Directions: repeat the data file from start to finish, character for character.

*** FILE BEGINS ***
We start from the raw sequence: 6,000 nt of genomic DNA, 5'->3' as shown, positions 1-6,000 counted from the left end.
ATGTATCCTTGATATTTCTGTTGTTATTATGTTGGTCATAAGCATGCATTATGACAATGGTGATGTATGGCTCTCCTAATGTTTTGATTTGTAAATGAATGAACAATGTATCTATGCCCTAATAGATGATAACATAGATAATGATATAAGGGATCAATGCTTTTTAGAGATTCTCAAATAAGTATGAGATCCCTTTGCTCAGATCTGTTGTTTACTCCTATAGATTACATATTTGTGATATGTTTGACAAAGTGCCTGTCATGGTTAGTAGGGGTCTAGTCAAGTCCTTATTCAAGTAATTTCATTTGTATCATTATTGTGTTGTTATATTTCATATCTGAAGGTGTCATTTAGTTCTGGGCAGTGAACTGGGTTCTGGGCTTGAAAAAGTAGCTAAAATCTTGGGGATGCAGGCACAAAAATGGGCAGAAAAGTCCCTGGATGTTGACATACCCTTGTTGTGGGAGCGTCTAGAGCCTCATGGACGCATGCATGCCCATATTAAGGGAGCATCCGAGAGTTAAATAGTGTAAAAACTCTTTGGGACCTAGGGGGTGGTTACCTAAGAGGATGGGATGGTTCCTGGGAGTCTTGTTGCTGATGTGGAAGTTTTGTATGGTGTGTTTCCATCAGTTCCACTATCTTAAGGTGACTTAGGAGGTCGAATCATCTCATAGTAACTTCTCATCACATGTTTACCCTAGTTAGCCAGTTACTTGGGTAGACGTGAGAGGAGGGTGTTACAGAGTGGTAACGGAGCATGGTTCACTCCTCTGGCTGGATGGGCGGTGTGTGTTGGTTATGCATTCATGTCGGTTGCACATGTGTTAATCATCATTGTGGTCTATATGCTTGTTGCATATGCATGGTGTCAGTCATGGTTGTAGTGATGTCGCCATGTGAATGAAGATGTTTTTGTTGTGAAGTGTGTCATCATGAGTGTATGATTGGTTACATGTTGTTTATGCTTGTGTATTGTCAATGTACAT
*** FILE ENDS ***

We start from the raw sequence: 6,000 nt of genomic DNA, 5'->3' as shown, positions 1-6,000 counted from the left end.
ATGTATCCTTGATATTTCTGTTGTTATTATGTTGGTCATAAGCATGCATTATGACAATGGTGATGTATGGCTCTCCTAATGTTTTGATTTGTAAATGAATGAACAATGTATCTATGCCCTAATAGATGATAACATAGATAATGATATAAGGGATCAATGCTTTTTAGAGATTCTCAAATAAGTATGAGATCCCTTTGCTCAGATCTGTTGTTTACTCCTATAGATTACATATTTGTGATATGTTTGACAAAGTGCCTGTCATGGTTAGTAGGGGTCTAGTCAAGTCCTTATTCAAGTAATTTCATTTGTATCATTATTGTGTTGTTATATTTCATATCTGAAGGTGTCATTTAGTTCTGGGCAGTGAACTGGGTTCTGGGCTTGAAAAAGTAGCTAAAATCTTGGGGATGCAGGCACAAAAATGGGCAGAAAAGTCCCTGGATGTTGACATACCCTTGTTGTGGGAGCGTCTAGAGCCTCATGGACGCATGCATGCCCATATTAAGGGAGCATCCGAGAGTTAAATAGTGTAAAAACTCTTTGGGACCTAGGGGGTGGTTACCTAAGAGGATGGGATGGTTCCTGGGAGTCTTGTTGCTGATGTGGAAGTTTTGTATGGTGTGTTTCCATCAGTTCCACTATCTTAAGGTGACTTAGGAGGTCGAATCATCTCATAGTAACTTCTCATCACATGTTTACCCTAGTTAGCCAGTTACTTGGGTAGACGTGAGAGGAGGGTGTTACAGAGTGGTAACGGAGCATGGTTCACTCCTCTGGCTGGATGGGCGGTGTGTGTTGGTTATGCATTCATGTCGGTTGCACATGTGTTAATCATCATTGTGGTCTATATGCTTGTTGCATATGCATGGTGTCAGTCATGGTTGTAGTGATGTCGCCATGTGAATGAAGATGTTTTTGTTGTGAAGTGTGTCATCATGAGTGTATGATTGGTTACATGTTGTTTATGCTTGTGTATTGTCAATGTACAT